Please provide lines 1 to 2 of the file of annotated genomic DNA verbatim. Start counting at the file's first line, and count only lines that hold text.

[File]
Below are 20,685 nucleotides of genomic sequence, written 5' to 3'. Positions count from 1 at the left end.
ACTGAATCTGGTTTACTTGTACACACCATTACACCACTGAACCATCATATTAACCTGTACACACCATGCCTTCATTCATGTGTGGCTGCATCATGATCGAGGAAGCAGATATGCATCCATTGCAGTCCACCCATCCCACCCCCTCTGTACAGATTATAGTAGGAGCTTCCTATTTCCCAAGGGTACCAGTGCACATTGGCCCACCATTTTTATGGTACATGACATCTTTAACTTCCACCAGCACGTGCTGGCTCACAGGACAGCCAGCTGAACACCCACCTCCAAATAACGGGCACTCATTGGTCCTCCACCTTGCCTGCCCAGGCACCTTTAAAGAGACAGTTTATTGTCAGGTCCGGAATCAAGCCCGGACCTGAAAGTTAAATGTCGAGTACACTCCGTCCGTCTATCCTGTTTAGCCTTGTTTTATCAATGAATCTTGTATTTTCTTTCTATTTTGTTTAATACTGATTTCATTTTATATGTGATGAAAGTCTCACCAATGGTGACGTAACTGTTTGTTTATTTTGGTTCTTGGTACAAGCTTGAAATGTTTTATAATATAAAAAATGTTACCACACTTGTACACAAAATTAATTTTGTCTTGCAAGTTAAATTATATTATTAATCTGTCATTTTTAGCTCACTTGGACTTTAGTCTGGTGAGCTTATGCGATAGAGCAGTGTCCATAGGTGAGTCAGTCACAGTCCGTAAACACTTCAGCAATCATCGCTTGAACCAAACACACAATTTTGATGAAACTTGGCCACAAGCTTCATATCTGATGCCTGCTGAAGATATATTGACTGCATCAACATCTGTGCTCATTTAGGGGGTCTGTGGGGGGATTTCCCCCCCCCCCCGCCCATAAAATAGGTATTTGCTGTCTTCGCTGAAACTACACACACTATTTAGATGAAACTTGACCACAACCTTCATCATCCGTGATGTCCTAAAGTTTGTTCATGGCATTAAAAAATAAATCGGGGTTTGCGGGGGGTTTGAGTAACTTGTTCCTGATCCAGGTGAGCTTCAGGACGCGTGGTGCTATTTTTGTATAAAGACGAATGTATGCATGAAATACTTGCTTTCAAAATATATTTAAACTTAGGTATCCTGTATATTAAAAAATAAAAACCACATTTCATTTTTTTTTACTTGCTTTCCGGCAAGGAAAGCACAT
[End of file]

Below are 20,685 nucleotides of genomic sequence, written 5' to 3'. Positions count from 1 at the left end.
ACTGAATCTGGTTTACTTGTACACACCATTACACCACTGAACCATCATATTAACCTGTACACACCATGCCTTCATTCATGTGTGGCTGCATCATGATCGAGGAAGCAGATATGCATCCATTGCAGTCCACCCATCCCACCCCCTCTGTACAGATTATAGTAGGAGCTTCCTATTTCCCAAGGGTACCAGTGCACATTGGCCCACCATTTTTATGGTACATGACATCTTTAACTTCCACCAGCACGTGCTGGCTCACAGGACAGCCAGCTGAACACCCACCTCCAAATAACGGGCACTCATTGGTCCTCCACCTTGCCTGCCCAGGCACCTTTAAAGAGACAGTTTATTGTCAGGTCCGGAATCAAGCCCGGACCTGAAAGTTAAATGTCGAGTACACTCCGTCCGTCTATCCTGTTTAGCCTTGTTTTATCAATGAATCTTGTATTTTCTTTCTATTTTGTTTAATACTGATTTCATTTTATATGTGATGAAAGTCTCACCAATGGTGACGTAACTGTTTGTTTATTTTGGTTCTTGGTACAAGCTTGAAATGTTTTATAATATAAAAAATGTTACCACACTTGTACACAAAATTAATTTTGTCTTGCAAGTTAAATTATATTATTAATCTGTCATTTTTAGCTCACTTGGACTTTAGTCTGGTGAGCTTATGCGATAGAGCAGTGTCCATAGGTGAGTCAGTCACAGTCCGTAAACACTTCAGCAATCATCGCTTGAACCAAACACACAATTTTGATGAAACTTGGCCACAAGCTTCATATCTGATGCCTGCTGAAGATATATTGACTGCATCAACATCTGTGCTCATTTAGGGGGTCTGTGGGGGGATTTCCCCCCCCCCCCGCCCATAAAATAGGTATTTGCTGTCTTCGCTGAAACTACACACACTATTTAGATGAAACTTGACCACAACCTTCATCATCCGTGATGTCCTAAAGTTTGTTCATGGCATTAAAAAATAAATCGGGGTTTGCGGGGGGTTTGAGTAACTTGTTCCTGATCCAGGTGAGCTTCAGGACGCGTGGTGCTATTTTTGTATAAAGACGAATGTATGCATGAAATACTTGCTTTCAAAATATATTTAAACTTAGGTATCCTGTATATTAAAAAATAAAAACCACATTTCATTTTTTTTTACTTGCTTTCCGGCAAGGAAAGCACAT